The movie has many touching and humorous moments: "Harold's deaths," where his fascination with death leads him to frequently stage fake suicides; an amusing encounter with a priest at a stranger's funeral, who tries to console Harold, assuming he is related to the deceased; and driving lessons, where Harold is told to start the car and "follow his heart." However, among all the funny moments in the film, one stands out as a powerful message: the tree theft!

Maude is a passionate environmental activist, and upon discovering that a tree will be cut down to make way for a new development, she decides to take action. With Harold's help, Maude plans an operation to 'liberate' the threatened tree. They manage to bring down the tree and carry it with the intention of replanting it. While they admire the result of their action, they are surprised by the arrival of the police. With a look of amusement and defiance, Maude grabs Harold's hand and leads him into an exciting chase, with the police running after them. They eventually succeed in replanting the tree with great care.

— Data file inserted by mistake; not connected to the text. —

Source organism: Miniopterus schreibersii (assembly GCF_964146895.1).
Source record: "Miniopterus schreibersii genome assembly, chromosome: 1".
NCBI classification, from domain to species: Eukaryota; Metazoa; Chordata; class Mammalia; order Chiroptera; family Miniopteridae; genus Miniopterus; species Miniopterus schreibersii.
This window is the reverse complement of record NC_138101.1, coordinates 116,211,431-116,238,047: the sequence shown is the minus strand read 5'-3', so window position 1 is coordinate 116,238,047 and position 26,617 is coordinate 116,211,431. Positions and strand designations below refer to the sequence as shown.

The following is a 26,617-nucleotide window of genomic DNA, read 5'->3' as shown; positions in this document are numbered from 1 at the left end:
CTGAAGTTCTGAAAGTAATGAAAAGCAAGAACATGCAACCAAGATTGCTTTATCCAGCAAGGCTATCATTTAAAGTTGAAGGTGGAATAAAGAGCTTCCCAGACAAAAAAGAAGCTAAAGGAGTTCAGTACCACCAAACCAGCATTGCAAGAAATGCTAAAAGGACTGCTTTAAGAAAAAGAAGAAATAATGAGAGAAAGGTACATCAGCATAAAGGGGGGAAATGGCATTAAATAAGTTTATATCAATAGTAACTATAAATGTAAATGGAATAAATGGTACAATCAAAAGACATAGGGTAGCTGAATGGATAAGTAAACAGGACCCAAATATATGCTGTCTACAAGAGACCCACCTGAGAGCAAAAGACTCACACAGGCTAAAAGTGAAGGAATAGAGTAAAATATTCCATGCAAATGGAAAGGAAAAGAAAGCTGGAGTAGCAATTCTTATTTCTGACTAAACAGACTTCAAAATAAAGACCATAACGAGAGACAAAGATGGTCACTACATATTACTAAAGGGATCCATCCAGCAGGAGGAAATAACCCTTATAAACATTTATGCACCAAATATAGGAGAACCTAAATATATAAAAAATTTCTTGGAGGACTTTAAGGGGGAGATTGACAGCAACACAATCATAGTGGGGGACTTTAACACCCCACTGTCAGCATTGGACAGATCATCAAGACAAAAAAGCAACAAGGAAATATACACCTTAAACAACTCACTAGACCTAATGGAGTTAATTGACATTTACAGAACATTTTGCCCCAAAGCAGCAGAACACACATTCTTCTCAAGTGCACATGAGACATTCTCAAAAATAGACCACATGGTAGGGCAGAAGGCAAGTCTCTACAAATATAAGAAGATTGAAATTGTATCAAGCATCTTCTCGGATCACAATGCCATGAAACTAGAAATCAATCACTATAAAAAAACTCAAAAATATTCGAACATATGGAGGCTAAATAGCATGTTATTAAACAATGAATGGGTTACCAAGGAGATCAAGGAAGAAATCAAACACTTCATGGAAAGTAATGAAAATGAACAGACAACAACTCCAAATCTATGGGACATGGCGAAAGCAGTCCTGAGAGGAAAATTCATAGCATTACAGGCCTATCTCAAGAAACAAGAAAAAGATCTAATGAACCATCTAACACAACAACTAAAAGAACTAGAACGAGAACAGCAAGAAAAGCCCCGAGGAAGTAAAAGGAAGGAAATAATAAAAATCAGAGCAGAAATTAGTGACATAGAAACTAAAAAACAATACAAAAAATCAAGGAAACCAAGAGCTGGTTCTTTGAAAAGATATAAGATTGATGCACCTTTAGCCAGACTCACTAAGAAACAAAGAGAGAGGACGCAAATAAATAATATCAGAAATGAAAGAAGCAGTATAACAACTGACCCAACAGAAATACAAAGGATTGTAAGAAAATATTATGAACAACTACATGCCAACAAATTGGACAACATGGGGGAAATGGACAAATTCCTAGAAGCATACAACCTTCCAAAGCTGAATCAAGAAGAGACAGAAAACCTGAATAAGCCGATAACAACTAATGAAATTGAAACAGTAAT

This scene captures the essence of the film, with Maude teaching Harold to value life, freedom, and the importance of fighting for what one believes in. The tree theft becomes an act of resistance and love for nature, bringing out Maude's adventurous and fearless spirit.

The death of Maude and Harold's transformation